Sunday, July 20, 2008

Rain in July

We've been having plenty of rain lately. It's so nice to be able to use my electronet fencing again. For a while there the ground was too hard to insert the posts. In some ways the rain is most welcome and in other ways, it's not.

Yesterday afternoon rain hit fairly hard while I was doing the Pine City Arts Festival. It was then that I discovered my tent needs waterproofing. It handled the drizzly-misty stuff, but when the rain became steady, the drips started in on my inventory. Of course, wool can get wet, no problem, my sheepskins, felted and knitted things are washable, so no problem there either. But sure enough it came in right on the blank note cards and the goat milk soap! After the customers cleared out of my drippy booth, I managed to pack everything up in plastic bags as quickly as possible. I was doing the booth all by myself. I tucked the plastic bags and containers under the tables and ran for my van -- vendors have to park over a block away. Why do I never think to pack an umbrella or even a raincoat?

Well, other vendors had already gotten the parking spot near my tent, so I parked across the street. The water in the gutters was pretty deep and my little Minnetonka moccasins were no match for it. Back and forth across the street with bags of wool and big Rubbermaid containers, I was totally drenched.

The worst part was that I really needed to use the rest room! I simply had to take time out to walk across the park to the porta-potty, looking like a drown rat, past the other dry vendors in raincoats standing their non-leaking tents. But oh, what a relief it was! ;-)

Fortunately the parking space opened up by then and I got my tables put away and decided to tackle the tent. Lesson learned: when your tent has big pools of water in the corners of the roof, use something besides your arm to push up the roof and displace the water. It was like pouring a bucket of water down my arm!

I pulled the pins and lowered the sides, pulled up the stakes and squeezed the EZ Up into a manageable bundle. Slid it in the van on top of the other inventory. Said good bye to the ladies with the woven rug booth across from me - they were so nice! And headed for home.

It wasn't until I called Stan to tell him not to bother coming to help me when he got off work, that I remembered all the money and checks were in my jeans pockets. Yes, all totally soaked. Thankfully the checks dried out with the ink still legible. ;-)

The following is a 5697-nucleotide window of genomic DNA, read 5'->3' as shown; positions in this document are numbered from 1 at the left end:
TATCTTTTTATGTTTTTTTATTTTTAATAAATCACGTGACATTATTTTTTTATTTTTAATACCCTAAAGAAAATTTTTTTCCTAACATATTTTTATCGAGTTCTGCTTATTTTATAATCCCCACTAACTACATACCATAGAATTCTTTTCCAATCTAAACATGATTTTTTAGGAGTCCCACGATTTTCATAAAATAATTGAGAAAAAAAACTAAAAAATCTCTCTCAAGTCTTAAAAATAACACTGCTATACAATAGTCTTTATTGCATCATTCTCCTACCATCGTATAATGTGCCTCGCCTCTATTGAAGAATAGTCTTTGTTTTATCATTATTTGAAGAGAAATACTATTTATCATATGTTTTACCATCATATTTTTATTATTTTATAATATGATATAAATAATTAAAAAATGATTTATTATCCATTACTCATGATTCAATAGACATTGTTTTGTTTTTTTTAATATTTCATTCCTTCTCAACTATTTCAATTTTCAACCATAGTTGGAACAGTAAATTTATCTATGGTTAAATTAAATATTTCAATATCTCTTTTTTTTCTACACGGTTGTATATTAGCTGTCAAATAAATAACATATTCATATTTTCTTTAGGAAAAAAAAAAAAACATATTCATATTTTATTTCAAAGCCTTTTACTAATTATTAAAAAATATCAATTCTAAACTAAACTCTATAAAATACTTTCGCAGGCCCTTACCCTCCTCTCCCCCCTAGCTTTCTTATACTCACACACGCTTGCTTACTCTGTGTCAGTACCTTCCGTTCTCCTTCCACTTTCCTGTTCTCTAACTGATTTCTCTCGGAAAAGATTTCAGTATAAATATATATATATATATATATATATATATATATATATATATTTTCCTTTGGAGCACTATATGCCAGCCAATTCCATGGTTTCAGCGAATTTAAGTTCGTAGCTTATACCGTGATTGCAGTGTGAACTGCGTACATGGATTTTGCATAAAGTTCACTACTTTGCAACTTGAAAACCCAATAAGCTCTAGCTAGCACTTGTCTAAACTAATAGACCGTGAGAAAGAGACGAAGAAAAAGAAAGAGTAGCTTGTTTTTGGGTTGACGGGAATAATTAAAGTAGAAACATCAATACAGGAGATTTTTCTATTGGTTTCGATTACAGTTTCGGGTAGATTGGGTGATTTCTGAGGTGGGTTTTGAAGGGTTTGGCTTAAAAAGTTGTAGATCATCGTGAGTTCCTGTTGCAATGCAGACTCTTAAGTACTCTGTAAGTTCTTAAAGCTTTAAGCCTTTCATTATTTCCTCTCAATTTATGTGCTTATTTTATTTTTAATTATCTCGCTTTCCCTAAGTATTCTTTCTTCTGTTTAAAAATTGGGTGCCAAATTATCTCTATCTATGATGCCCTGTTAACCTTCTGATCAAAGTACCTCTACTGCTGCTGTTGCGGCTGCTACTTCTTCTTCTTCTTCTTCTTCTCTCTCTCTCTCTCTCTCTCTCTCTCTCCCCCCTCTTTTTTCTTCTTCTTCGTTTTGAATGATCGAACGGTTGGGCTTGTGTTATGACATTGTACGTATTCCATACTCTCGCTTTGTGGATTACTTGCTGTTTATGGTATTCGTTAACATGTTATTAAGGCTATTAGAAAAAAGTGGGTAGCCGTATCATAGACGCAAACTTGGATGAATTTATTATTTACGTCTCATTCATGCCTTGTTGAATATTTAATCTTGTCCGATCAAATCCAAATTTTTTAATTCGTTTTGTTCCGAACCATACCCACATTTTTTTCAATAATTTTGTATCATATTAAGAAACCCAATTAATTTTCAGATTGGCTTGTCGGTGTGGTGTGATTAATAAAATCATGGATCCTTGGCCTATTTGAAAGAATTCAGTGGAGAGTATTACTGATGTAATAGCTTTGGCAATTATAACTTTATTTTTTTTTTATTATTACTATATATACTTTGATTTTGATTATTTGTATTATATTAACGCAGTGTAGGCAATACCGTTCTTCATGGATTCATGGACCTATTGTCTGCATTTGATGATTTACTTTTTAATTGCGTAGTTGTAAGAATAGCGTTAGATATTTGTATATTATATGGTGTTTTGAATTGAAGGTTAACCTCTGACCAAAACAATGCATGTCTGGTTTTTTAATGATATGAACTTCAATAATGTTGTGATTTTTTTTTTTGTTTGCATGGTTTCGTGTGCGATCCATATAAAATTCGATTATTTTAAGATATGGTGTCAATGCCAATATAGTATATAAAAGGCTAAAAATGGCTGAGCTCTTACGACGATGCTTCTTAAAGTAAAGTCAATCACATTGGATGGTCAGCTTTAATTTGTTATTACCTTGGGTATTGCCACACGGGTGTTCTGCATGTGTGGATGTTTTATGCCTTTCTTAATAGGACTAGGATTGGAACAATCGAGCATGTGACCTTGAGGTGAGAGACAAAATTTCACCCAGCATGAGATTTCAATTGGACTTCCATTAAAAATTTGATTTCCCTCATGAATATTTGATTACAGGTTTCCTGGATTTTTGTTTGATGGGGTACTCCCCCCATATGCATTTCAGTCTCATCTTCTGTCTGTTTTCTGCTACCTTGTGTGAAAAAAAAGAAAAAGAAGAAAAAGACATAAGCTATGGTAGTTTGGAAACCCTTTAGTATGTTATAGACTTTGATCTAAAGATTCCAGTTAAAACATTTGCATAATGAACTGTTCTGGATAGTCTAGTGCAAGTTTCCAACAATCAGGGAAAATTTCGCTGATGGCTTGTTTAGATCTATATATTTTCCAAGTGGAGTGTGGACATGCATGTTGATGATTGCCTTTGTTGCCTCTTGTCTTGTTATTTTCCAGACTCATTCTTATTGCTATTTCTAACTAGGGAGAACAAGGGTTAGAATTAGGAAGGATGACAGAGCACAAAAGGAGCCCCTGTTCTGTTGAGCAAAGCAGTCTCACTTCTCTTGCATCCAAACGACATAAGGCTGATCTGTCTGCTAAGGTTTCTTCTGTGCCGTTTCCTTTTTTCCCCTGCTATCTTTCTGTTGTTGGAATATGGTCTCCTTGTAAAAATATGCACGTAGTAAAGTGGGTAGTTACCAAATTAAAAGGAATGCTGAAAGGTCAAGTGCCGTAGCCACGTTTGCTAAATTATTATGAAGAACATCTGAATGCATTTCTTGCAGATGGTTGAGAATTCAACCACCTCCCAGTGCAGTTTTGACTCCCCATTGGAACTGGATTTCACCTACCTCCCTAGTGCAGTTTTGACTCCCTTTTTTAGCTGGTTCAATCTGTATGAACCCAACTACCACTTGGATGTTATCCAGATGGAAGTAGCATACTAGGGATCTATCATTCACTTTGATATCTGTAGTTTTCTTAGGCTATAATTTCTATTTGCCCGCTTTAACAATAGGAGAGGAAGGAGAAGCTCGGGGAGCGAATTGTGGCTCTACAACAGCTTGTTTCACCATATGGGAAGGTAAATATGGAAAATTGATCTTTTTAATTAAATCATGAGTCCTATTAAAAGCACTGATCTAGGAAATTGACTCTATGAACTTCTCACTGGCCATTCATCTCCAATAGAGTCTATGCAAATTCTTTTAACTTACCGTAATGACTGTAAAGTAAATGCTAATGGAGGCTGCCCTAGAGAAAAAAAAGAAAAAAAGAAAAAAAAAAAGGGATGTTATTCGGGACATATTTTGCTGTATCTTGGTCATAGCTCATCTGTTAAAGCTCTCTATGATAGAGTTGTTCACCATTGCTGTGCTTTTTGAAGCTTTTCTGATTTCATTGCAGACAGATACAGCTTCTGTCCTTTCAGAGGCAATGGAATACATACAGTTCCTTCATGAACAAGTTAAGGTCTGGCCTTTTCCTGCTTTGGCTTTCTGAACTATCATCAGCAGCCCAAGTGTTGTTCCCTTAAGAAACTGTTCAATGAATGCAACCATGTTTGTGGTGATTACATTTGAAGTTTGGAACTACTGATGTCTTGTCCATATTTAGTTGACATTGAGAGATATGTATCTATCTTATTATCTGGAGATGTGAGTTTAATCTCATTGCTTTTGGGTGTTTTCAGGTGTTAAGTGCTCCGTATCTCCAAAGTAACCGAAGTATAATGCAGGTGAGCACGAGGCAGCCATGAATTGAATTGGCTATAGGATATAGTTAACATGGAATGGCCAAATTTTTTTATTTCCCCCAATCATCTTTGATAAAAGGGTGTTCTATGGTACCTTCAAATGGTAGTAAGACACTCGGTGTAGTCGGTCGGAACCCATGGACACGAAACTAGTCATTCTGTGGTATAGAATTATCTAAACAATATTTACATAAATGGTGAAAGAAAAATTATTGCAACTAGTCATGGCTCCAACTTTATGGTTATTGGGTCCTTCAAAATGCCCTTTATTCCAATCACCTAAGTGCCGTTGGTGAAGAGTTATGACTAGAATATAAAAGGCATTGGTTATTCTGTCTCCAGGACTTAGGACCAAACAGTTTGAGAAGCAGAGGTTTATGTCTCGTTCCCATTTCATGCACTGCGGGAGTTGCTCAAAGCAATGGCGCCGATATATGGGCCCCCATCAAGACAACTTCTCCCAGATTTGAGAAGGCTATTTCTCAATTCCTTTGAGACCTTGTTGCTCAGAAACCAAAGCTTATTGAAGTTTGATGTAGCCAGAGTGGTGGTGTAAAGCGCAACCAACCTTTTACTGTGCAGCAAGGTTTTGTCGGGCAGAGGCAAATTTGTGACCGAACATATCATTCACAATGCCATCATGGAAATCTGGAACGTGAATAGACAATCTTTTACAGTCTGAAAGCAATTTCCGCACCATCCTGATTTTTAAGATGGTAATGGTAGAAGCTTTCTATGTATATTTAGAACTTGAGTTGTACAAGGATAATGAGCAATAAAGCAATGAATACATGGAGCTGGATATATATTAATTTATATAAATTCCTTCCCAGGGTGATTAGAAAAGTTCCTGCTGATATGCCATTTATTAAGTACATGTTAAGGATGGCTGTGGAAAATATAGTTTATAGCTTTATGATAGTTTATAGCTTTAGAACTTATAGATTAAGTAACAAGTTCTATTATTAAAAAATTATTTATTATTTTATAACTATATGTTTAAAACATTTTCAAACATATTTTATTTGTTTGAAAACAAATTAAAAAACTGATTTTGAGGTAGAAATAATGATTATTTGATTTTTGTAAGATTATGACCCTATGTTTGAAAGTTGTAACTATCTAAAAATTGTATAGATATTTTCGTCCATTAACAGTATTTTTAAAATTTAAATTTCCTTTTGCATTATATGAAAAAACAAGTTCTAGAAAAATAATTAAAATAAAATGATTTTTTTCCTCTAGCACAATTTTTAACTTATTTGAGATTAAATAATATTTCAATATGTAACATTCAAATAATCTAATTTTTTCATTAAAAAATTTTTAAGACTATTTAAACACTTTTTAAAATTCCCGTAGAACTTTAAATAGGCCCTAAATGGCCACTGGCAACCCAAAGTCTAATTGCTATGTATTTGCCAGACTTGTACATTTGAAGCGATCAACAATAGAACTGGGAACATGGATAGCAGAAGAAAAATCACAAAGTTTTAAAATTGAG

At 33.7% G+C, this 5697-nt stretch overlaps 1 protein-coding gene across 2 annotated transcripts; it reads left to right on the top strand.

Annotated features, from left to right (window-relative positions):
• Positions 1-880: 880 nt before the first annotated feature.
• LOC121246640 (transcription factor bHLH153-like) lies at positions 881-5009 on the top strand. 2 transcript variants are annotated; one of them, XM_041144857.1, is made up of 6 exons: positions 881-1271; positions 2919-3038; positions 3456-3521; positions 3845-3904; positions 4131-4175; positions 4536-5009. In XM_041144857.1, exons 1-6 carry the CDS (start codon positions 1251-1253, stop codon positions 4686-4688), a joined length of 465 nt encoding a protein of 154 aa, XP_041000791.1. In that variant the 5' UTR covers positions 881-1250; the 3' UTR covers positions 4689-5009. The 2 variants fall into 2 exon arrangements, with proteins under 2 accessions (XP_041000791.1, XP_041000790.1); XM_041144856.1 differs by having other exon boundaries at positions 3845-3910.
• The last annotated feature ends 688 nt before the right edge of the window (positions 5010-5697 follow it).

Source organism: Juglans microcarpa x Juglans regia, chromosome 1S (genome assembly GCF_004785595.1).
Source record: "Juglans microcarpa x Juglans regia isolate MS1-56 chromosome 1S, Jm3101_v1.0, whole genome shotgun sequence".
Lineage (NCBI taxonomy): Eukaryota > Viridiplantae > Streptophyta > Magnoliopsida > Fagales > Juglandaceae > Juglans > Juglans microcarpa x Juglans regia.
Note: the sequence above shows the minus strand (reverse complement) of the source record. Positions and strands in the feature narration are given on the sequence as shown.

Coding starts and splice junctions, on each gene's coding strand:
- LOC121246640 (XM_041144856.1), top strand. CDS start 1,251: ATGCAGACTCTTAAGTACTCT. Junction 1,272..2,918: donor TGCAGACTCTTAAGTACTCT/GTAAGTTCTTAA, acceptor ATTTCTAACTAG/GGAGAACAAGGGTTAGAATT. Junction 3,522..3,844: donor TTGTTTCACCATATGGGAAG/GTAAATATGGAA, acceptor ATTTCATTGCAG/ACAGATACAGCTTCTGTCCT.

Anyway, I still had a great time! It's always fun to talk about sheep, wool, spinning, felting, knitting and soapmaking with the public. I'll use something to waterproof my tent seams before the next booth comes up in September. I hope that does the trick...

In August, I'll have some of my sheep on display in the Baa Booth at the Minnesota State Fair (the Baa Booth is an educational service of the Minnesota Lamb and Wool Producers). At least that is under cover. And hopefully, we won't let any sheep get away from us this year when we load them up! I still shudder to think what could have happened to Brita when she escaped last year.

On another note, I helped fellow shepherd, Kim Nickolai, shear four sheep a few days ago. That was a very fun and rewarding experience. I came home with some beautiful Shetland fleece to work on! Makes me want to invest in a stand and electric clippers. I took the sunset photo above on the way home that evening.

2 comments:

  1. Oh my Gosh, Becky! What a day at the Arts Festival! You tell it so funny but you had t be Miserable!!

    Has Kim still not got her flock sheared??? Those poor sheep must be cooking in this heat and humidity! If gas wasn't so darned expensive, I'd go up and help her out for a day or two. As it is, I'm sticking close to home for anything other than work or the Jefferson show...

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  2. Well at least it was warm out so I wasn't freezing in the rain on Saturday. Trying to work your way out of totally wet jeans is an adventure in itself. :-)
    I would love to go back and shear more sheep with Kim. It took us a fairly long time to do each one, and we got really dirty, but the sheep looked SO good afterward. No nicks or cuts, no fiber ridges. Her dog groomer skills really shined through.

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